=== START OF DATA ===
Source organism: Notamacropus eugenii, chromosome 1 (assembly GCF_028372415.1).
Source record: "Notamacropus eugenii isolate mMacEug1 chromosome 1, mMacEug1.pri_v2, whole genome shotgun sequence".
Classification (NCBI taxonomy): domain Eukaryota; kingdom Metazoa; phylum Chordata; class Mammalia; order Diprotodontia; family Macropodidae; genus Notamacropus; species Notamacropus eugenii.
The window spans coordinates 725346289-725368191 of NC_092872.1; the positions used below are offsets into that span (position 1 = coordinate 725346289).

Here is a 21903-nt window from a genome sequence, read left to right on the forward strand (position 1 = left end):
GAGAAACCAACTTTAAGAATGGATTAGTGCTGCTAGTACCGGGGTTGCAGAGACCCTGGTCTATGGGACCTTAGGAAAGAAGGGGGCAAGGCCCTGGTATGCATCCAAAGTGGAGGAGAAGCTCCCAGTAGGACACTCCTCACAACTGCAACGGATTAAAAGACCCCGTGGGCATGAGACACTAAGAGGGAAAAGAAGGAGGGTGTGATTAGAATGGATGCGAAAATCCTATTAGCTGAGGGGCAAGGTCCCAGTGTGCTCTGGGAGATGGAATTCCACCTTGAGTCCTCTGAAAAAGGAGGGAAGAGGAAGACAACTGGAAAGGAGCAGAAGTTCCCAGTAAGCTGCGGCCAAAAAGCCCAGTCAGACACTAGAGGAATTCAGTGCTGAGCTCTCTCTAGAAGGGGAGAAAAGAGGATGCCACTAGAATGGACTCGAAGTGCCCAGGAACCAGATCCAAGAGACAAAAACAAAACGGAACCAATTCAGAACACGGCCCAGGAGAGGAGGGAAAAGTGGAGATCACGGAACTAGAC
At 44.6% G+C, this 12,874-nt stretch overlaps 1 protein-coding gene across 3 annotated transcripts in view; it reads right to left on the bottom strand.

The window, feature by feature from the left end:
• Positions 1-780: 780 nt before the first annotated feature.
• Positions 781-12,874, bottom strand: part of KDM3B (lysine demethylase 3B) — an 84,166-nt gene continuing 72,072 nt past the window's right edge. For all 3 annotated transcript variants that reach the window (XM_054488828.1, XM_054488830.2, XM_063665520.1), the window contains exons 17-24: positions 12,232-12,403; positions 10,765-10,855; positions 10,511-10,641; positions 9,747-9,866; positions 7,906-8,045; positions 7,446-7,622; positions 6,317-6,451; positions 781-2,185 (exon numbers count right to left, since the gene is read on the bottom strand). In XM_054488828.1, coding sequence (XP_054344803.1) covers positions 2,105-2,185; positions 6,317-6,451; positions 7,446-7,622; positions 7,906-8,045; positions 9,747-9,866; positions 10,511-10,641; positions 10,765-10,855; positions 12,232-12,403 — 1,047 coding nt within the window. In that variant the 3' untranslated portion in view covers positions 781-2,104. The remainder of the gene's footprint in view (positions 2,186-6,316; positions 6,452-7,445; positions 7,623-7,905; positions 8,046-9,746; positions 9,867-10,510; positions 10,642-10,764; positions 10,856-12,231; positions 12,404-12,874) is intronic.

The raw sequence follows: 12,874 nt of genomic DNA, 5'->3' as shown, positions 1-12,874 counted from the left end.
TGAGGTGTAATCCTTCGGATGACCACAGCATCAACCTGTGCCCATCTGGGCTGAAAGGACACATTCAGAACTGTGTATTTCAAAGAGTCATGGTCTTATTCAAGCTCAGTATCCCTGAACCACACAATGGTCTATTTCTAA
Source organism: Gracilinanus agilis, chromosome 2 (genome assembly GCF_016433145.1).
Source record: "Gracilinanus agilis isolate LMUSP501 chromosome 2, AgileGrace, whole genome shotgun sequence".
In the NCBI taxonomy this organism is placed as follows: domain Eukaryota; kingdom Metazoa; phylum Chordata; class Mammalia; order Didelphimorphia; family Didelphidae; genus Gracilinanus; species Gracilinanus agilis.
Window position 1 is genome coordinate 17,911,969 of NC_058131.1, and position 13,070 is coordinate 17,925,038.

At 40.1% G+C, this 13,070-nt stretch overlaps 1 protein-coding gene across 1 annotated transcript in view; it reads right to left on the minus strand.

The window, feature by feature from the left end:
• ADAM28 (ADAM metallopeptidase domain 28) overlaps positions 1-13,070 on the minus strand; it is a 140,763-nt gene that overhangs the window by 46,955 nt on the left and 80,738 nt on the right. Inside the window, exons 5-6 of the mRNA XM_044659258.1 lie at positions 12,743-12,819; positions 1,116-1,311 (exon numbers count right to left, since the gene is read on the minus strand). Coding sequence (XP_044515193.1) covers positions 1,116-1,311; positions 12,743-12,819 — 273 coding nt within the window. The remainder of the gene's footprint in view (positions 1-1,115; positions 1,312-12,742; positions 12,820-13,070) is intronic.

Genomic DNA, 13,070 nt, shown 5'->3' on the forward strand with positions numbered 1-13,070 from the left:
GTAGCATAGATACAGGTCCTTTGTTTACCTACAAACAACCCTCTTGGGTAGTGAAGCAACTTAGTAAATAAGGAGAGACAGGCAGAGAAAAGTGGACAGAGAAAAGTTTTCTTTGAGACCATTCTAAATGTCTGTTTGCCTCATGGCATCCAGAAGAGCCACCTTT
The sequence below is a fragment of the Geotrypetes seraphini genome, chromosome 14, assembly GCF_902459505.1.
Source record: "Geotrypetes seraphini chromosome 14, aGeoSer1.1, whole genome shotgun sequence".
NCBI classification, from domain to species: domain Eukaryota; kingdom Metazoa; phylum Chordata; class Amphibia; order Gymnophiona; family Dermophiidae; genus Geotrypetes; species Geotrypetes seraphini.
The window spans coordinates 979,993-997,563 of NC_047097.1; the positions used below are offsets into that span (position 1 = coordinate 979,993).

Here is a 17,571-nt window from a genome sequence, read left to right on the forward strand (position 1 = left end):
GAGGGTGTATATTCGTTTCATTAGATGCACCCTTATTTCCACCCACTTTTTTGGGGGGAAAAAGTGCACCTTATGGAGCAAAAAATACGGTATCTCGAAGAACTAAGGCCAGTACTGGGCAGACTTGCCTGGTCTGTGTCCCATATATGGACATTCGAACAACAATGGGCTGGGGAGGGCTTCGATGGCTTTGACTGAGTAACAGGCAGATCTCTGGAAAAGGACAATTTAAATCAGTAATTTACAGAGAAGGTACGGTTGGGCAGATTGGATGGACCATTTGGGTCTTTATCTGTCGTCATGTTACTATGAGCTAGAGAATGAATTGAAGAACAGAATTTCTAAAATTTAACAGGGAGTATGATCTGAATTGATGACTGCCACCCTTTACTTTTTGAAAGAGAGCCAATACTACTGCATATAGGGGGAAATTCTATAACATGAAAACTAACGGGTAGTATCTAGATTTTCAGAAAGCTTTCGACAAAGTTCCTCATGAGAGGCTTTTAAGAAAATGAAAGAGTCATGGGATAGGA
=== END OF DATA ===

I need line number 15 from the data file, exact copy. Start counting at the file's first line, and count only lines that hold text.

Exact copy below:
In the NCBI taxonomy this organism is placed as follows: domain Eukaryota; kingdom Metazoa; phylum Chordata; class Mammalia; order Didelphimorphia; family Didelphidae; genus Gracilinanus; species Gracilinanus agilis.